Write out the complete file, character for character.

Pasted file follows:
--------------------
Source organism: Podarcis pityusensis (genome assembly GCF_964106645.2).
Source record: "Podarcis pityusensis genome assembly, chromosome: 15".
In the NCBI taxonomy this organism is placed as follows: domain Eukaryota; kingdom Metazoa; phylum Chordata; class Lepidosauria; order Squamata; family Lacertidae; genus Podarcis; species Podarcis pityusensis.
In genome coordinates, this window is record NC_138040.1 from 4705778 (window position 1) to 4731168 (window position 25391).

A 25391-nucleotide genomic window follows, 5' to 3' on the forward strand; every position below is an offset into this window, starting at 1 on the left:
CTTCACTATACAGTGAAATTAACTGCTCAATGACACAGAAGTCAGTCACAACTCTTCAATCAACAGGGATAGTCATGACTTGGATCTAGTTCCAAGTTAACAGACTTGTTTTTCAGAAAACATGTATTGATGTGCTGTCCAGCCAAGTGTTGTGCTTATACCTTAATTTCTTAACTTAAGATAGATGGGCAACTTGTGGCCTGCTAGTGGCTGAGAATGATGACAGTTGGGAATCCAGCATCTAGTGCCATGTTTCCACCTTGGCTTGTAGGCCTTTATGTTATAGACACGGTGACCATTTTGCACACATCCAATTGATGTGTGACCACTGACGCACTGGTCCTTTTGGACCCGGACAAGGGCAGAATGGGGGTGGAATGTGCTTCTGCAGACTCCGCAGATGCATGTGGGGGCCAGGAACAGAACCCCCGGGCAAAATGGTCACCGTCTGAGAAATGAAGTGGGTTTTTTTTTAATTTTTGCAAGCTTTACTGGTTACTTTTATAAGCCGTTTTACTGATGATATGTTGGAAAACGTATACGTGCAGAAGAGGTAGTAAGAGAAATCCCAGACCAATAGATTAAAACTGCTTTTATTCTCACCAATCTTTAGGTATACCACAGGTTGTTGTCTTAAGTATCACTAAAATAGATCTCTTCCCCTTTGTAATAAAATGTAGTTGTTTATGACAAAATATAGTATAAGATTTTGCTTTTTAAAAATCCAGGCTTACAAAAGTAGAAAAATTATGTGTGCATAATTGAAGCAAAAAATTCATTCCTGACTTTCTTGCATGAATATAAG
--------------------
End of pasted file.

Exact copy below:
Source organism: Podarcis pityusensis (genome assembly GCF_964106645.2).
Source record: "Podarcis pityusensis genome assembly, chromosome: 15".
In the NCBI taxonomy this organism is placed as follows: domain Eukaryota; kingdom Metazoa; phylum Chordata; class Lepidosauria; order Squamata; family Lacertidae; genus Podarcis; species Podarcis pityusensis.
In genome coordinates, this window is record NC_138040.1 from 4705778 (window position 1) to 4731168 (window position 25391).

A 25391-nucleotide genomic window follows, 5' to 3' on the forward strand; every position below is an offset into this window, starting at 1 on the left:
CTTCACTATACAGTGAAATTAACTGCTCAATGACACAGAAGTCAGTCACAACTCTTCAATCAACAGGGATAGTCATGACTTGGATCTAGTTCCAAGTTAACAGACTTGTTTTTCAGAAAACATGTATTGATGTGCTGTCCAGCCAAGTGTTGTGCTTATACCTTAATTTCTTAACTTAAGATAGATGGGCAACTTGTGGCCTGCTAGTGGCTGAGAATGATGACAGTTGGGAATCCAGCATCTAGTGCCATGTTTCCACCTTGGCTTGTAGGCCTTTATGTTATAGACACGGTGACCATTTTGCACACATCCAATTGATGTGTGACCACTGACGCACTGGTCCTTTTGGACCCGGACAAGGGCAGAATGGGGGTGGAATGTGCTTCTGCAGACTCCGCAGATGCATGTGGGGGCCAGGAACAGAACCCCCGGGCAAAATGGTCACCGTCTGAGAAATGAAGTGGGTTTTTTTTTAATTTTTGCAAGCTTTACTGGTTACTTTTATAAGCCGTTTTACTGATGATATGTTGGAAAACGTATACGTGCAGAAGAGGTAGTAAGAGAAATCCCAGACCAATAGATTAAAACTGCTTTTATTCTCACCAATCTTTAGGTATACCACAGGTTGTTGTCTTAAGTATCACTAAAATAGATCTCTTCCCCTTTGTAATAAAATGTAGTTGTTTATGACAAAATATAGTATAAGATTTTGCTTTTTAAAAATCCAGGCTTACAAAAGTAGAAAAATTATGTGTGCATAATTGAAGCAAAAAATTCATTCCTGACTTTCTTGCATGAATATAAG